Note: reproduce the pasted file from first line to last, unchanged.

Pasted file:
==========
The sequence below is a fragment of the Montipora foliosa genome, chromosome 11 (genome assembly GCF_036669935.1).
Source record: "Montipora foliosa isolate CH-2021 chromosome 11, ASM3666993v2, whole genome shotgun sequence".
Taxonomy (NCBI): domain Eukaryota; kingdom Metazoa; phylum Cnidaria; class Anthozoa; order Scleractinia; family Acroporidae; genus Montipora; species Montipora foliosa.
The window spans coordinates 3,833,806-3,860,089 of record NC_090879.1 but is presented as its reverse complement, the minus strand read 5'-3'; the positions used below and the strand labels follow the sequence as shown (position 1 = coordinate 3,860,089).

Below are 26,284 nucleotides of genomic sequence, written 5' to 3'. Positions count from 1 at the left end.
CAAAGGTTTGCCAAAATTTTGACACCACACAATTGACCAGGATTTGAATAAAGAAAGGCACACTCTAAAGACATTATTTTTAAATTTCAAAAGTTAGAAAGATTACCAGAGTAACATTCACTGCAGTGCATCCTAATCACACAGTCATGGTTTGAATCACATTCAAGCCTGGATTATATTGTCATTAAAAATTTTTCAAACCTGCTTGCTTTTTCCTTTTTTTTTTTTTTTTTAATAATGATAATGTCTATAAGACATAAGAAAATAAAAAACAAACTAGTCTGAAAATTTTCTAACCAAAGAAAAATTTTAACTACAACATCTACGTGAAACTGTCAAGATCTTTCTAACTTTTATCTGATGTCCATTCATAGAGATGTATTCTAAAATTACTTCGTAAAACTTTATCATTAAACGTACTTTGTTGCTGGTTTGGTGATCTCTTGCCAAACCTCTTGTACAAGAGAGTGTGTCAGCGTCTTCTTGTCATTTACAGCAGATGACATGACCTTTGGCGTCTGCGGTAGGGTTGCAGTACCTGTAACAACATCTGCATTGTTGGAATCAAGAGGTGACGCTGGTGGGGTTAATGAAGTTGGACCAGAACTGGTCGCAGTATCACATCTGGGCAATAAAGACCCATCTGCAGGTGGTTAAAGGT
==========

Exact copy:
The sequence below is a fragment of the Montipora foliosa genome, chromosome 11 (genome assembly GCF_036669935.1).
Source record: "Montipora foliosa isolate CH-2021 chromosome 11, ASM3666993v2, whole genome shotgun sequence".
Taxonomy (NCBI): domain Eukaryota; kingdom Metazoa; phylum Cnidaria; class Anthozoa; order Scleractinia; family Acroporidae; genus Montipora; species Montipora foliosa.
The window spans coordinates 3,833,806-3,860,089 of record NC_090879.1 but is presented as its reverse complement, the minus strand read 5'-3'; the positions used below and the strand labels follow the sequence as shown (position 1 = coordinate 3,860,089).

Below are 26,284 nucleotides of genomic sequence, written 5' to 3'. Positions count from 1 at the left end.
CAAAGGTTTGCCAAAATTTTGACACCACACAATTGACCAGGATTTGAATAAAGAAAGGCACACTCTAAAGACATTATTTTTAAATTTCAAAAGTTAGAAAGATTACCAGAGTAACATTCACTGCAGTGCATCCTAATCACACAGTCATGGTTTGAATCACATTCAAGCCTGGATTATATTGTCATTAAAAATTTTTCAAACCTGCTTGCTTTTTCCTTTTTTTTTTTTTTTTTAATAATGATAATGTCTATAAGACATAAGAAAATAAAAAACAAACTAGTCTGAAAATTTTCTAACCAAAGAAAAATTTTAACTACAACATCTACGTGAAACTGTCAAGATCTTTCTAACTTTTATCTGATGTCCATTCATAGAGATGTATTCTAAAATTACTTCGTAAAACTTTATCATTAAACGTACTTTGTTGCTGGTTTGGTGATCTCTTGCCAAACCTCTTGTACAAGAGAGTGTGTCAGCGTCTTCTTGTCATTTACAGCAGATGACATGACCTTTGGCGTCTGCGGTAGGGTTGCAGTACCTGTAACAACATCTGCATTGTTGGAATCAAGAGGTGACGCTGGTGGGGTTAATGAAGTTGGACCAGAACTGGTCGCAGTATCACATCTGGGCAATAAAGACCCATCTGCAGGTGGTTAAAGGT